6. 6. Prepared for Client Co Name Project Name or Code Name ConfidentialJuly 31, 2013 6 Mental models will be challenged… What if higher education institutions acted more like traditional corporations? Their primary focus would include strategy, branding, marketing, distribution, meeting KPIs and maximizing ROIs. What if professors were the creatives responsible for product development? What type of innovative products would be born out of this structure? What if campuses became venues for visiting professors? Opening acts could be performed by local professors. Could distribution players augment this structure by creating playlists, subscription services or enabling fans to connect? How will the needs of students be better served by this world? Will courses be more exciting and engaging as professors compete to reach #1 status? Professor Courses The University Student Lecture halls
  7. 7. Prepared for Client Co Name Project Name or Code Name ConfidentialJuly 31, 2013 7 “I’m going to Harvard because of the lectures!” Said no one ever. Our future scenario ignores the complexities our education system, like accreditations, credentials and the high costs involved with purchasing education. But what our simplistic structure does highlight is an ecosystem where success is ultimately determined by what resonates most with consumers. While MOOCs are very new on the education scene, it is becoming evident that they are probably not the most effective way for students to learn. Very few students finish a course, most drop out before the first test. Those that complete a course are not exactly the intended target. Most are the lifelong learners or the already educated. So why aren’t financially strapped students who do not live close to elite schools taking advantage of MOOCs? While many hypotheses exist, a significant reason is we understand little about students and therefore we are not developing effective education products. Are MOOCs ignoring students’ core needs?
  8. 8. Prepared for Client Co Name Project Name or Code Name ConfidentialJuly 31, 2013 8 What do we really know about students? One would think that the emergence of MOOCs, whose survival will be dependent on successful student engagements, would bring to the forefront a need for greater focus on students and their core needs, but this appears to be absent from most discussions. Students are changing and their choices are expanding; understanding their “customers” will help any school better address their needs and target them. The student experience How do students choose their education path? What really gets them off-track? Where are the pain points? Do emerging technologies make it easier or harder? Student needs What do students consider table stakes, nice to haves, need to haves? Messaging What do students know about colleges before attending them? How do they differentiate their options? What are their perceptions about the different schools? Motivation How do they motivate themselves? What keeps them motivated? What keeps them engaged? Student segments Besides segmenting students based on GPA, test scores or demographics, what are similar attitudes and behaviors groups of students share?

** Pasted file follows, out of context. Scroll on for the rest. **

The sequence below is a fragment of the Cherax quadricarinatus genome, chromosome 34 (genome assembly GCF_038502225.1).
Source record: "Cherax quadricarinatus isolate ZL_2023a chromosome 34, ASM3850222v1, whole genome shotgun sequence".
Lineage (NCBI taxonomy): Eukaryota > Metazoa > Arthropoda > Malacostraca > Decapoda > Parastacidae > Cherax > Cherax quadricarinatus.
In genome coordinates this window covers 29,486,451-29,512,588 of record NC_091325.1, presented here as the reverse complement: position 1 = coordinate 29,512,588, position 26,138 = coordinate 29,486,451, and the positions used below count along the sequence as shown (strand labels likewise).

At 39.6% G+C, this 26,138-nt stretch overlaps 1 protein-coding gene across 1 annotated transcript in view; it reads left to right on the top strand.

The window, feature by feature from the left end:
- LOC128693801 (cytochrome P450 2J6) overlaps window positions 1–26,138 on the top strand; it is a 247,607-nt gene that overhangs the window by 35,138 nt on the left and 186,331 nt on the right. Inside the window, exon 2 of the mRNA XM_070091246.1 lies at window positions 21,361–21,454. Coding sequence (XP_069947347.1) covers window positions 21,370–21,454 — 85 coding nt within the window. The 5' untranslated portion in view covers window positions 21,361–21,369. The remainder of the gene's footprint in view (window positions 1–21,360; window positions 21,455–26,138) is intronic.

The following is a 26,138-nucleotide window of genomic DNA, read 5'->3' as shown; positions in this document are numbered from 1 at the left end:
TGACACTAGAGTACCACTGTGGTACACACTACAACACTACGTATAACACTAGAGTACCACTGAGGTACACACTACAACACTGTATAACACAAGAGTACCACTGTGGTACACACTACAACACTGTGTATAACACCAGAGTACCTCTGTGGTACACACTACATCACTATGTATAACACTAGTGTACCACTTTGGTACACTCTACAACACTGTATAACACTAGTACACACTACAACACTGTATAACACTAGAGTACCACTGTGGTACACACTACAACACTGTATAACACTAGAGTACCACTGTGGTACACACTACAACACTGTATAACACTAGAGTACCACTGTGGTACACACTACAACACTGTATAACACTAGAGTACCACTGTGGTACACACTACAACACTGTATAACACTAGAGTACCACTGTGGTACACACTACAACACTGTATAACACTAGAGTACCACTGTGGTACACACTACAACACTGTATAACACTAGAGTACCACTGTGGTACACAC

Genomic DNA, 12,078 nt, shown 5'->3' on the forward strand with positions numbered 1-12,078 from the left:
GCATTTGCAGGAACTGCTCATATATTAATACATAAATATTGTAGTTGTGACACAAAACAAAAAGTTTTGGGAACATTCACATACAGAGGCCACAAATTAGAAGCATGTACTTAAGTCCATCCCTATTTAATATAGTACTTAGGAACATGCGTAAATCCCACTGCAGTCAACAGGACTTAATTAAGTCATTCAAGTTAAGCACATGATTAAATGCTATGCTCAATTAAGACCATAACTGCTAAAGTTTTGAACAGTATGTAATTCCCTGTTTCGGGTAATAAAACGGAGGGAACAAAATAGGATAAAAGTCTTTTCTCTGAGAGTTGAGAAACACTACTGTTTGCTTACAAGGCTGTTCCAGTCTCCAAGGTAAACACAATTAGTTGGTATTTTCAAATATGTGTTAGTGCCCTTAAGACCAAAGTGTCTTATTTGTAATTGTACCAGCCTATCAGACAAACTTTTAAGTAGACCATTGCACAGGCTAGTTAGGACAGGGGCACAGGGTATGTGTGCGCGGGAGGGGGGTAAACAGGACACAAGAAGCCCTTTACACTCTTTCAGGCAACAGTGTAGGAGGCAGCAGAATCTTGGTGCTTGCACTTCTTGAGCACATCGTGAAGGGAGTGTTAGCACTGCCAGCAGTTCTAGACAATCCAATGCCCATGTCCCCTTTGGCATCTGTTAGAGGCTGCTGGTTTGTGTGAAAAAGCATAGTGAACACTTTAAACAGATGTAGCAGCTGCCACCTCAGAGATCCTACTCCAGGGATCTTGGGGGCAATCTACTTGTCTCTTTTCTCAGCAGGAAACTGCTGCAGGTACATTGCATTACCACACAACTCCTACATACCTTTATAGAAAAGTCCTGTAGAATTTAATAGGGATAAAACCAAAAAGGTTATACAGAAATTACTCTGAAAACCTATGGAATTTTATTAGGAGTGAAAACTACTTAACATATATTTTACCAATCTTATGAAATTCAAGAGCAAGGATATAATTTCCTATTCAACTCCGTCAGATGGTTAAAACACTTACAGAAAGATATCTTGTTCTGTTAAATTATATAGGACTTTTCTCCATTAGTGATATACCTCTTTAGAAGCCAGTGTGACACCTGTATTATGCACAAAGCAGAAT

9. 9. Prepared for Client Co Name Project Name or Code Name ConfidentialJuly 31, 2013 9 Is it time for colleges to think of themselves as a consumer marketing company? Rushing into the MOOC space will not protect a school from failure. Not all students want to learn online. Not all want to share a class with 30,000 other students. Not all students want a DIY “degree.” Schools need to better understand who the are targeting. Do they really want to be all things to all students? Or are they better off serving a niche community. Looking at their core competencies and their portfolio can help determine who they target and how they want to attract them. Maybe this means that more schools need to specialize or maybe they need to market differently or maybe innovate new products beyond simply going online.
  10. 10. A Brand Development and Marketing Insight Consultancy Brian Kushnir: Brian.Kushnir@added-value.com Wai Leng Loh: WaiLeng.Loh@added-value.com Caroline van der Pool: Caroline.vanderPool@added-value.com